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How Do EU and NATO Adapt. Crises and Evolutionary Stable Strategies in a Context of Multipolarity and Great Power Competition

Keywords: World Order | NATO | Transatlantic |  Strategy | EU | Multipolarity.

In a context of great power competition, with multiple centers of power and agency, international security organizations seek to develop evolutionary stable equilibriums, which go beyond survival, containment or domination, but instead aspire to remain stable over time. Specialist literature claims that adaptation and transformation of agencies take the form of punctuated equilibrium (Gersick 1991) or incremental change (Mahoney and Thelen 2010), or that despite crises, organizations do not always adapt. Notwithstanding, the strategic underpinnings during processes or adaptation in organizational settings have been less explored. Aiming to fill this gap, this project argues that, in an era of uncertainty and great power competition, cooperative security regimes aim to become 'building blocs of order' (Mearsheimer 2019) by developing evolutionary stable strategies. This research employs data on expert perceptions (over 40 interviews and surveys conducted with high-level NATO, EU and governmental officials and other key informants) on strategies and determinants of strategic adaptation in the EU and NATO in the period from the post-Cold War until the times of Brexit and Trump.

European Security and Defence Post-Brexit. 

Keywords: Brexit | Security & Defence Regimes | Foreign Policy | Strategy | EU-NATO.

Research Outputs

Baciu, Cornelia-Adriana, Doyle, John (Eds.). 2019. Peace, Security and Defence Cooperation in Post-Brexit Europe. Cham: Springer International.

This research project aims at generating an academic discussion related to security and defence transformation in Europe after Brexit. A new strategic environment (e.g. Brexit, the rise of emergent powers), novel constellations of security threats (e.g. hybrid, cyber) and post-Trump transatlantic differences have triggered a re-thinking of the EU security and defence policy. A series of defence cooperation initiatives (e.g. PESCO) could modernise the defence capabilities and increase inter-operability between the defence forces of EU member states. Defence innovation, such as plans to build a new European fighter jet or advancements in the drone sector, could increase the capacity of EU as a security-provider to its citizens on one side and to societies in fragile states on the other side. The new capabilities might also provide that element of strategic autonomy highlighted in the EU Global Strategy 2016. Nonetheless, collective endeavours might be correlated with collective action problems. This research project explores the prospects and challenges associated with the EU security and defence landscape post-Brexit.

Change in Civil-Military Relations and Military Transformation in Insecure and Fragile States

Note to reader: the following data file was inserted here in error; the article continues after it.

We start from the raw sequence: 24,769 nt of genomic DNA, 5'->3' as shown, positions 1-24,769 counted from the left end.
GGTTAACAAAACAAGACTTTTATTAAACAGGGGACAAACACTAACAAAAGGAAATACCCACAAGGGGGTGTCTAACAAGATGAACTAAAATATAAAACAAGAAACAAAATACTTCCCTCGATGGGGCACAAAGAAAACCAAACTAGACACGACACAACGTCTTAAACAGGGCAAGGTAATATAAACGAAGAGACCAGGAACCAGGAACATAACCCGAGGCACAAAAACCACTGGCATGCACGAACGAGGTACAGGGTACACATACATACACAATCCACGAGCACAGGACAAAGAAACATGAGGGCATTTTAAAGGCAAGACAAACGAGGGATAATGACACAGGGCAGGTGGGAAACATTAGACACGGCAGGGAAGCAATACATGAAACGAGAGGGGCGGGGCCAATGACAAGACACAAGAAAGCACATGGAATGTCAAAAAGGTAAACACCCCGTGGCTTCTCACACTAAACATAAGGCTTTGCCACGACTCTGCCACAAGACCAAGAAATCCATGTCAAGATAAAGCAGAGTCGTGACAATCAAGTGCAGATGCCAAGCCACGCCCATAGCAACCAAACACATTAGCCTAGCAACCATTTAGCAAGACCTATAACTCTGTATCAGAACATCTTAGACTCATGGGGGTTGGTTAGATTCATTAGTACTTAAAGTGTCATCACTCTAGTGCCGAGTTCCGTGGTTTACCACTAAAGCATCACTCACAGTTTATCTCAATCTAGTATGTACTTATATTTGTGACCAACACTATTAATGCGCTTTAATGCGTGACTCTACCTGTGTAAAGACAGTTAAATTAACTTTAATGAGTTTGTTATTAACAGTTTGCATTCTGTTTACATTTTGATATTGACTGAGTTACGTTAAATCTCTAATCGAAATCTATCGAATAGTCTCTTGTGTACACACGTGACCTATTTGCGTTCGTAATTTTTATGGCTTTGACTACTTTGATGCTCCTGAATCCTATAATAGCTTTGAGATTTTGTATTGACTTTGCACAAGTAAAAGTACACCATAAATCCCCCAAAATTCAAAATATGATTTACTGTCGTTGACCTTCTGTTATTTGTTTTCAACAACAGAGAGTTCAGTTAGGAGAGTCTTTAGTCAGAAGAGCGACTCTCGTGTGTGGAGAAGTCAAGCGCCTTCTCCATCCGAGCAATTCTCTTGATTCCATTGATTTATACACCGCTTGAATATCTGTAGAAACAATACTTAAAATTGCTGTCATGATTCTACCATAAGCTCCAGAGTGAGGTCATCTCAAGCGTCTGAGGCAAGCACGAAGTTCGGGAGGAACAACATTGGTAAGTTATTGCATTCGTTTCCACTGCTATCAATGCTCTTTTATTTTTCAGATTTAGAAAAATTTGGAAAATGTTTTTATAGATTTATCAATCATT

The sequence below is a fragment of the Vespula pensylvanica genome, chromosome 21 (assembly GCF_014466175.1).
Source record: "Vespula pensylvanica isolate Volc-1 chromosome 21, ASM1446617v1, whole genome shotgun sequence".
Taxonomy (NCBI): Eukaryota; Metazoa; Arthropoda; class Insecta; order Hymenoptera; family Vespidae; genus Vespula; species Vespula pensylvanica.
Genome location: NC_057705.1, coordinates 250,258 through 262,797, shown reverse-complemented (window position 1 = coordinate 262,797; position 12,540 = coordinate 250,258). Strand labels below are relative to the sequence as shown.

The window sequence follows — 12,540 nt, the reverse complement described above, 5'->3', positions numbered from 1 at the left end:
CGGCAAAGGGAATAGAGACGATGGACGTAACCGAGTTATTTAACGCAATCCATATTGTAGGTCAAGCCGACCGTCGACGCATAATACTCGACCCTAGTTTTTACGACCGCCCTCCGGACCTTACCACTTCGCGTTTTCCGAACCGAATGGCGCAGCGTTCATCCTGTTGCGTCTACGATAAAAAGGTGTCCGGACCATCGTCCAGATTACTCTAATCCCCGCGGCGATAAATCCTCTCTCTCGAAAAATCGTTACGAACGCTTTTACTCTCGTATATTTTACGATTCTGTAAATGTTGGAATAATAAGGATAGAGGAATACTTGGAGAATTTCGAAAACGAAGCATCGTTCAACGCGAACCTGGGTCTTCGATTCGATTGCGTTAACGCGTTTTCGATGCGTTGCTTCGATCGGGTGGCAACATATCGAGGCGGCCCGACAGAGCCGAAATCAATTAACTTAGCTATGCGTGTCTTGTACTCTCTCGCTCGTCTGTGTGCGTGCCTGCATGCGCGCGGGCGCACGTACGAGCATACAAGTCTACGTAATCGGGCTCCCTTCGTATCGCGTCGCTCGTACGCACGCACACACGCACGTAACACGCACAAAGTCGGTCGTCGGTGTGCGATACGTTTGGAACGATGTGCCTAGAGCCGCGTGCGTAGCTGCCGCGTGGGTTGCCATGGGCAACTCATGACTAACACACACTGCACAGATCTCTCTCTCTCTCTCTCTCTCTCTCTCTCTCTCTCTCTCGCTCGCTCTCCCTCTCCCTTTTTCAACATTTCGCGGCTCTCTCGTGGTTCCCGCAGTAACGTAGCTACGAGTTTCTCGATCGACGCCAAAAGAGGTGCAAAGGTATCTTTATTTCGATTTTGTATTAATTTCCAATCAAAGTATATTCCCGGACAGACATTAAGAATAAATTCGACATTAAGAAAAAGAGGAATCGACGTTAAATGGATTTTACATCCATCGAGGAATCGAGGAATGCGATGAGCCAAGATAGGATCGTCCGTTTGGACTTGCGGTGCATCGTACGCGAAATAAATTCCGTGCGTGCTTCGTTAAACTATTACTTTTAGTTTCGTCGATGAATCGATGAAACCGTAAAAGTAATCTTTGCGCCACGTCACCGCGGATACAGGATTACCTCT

Keywords: Military transformation | civil-military collaboration | NGOs | hybrid security | Pakistan.

Research Outputs

Baciu, Cornelia. Civil-Military Relations and Global Security Governance. London and New York: Routledge.

This research project generates a middle-range theory of military transformation. Applying Pakistan as a case study and a mixed-methods design, it explains how NGO-military interaction can democratise security and defence governance and discusses the factors determining institutional change and transformation of the military. Particularly in countering hybrid conflicts and threats in countries affected by multiple insecurities, NGOs and armed forces are anticipated to work together towards cumulative efforts and achievements in maintaining security and stability.  

The research findings have a series of implications for policy and research. Inter alia, they inform the European Union’s global security strategy about mechanisms promoting democratic security governance and societal resilience in fragile states affected by complex insecurities. Secondly, the results advance theories of civil-military cooperation and hybrid security. 

Completed Research Projects

PILOT-FIELD RESEARCH IN PAKISTAN. Funded by the ZEIT-Stiftung Hamburg – Conduction of preliminary interviews with leaders of civil society organisations operating in the conflict resolution sector, military staff and government officials for advancing the PhD research proposal [Islamabad, Lahore, Khyber Pakhtunkhwa] 05/2015-06/2015.

FIELD RESEARCH IN INDIA AND PAKISTAN. Funded by the Cluster of Excellence, University of Konstanz – Conduction of expert-interviews in the framework of the Master’s dissertation entitled ‘Azaadi-Alternatives in Kashmir’ [Islamabad, New Delhi, Muzaffarabad, Srinagar] 08/2011 - 09/2011.

Institutional Affiliation

Foreign Policy Institute

Paul H. Nitze School of Advanced International Studies

Johns Hopkins University

Washington, DC


Room B837, Bernstein Offit Building

Johns Hopkins University

1717 Massachusetts Avenue, NW

Washington DC

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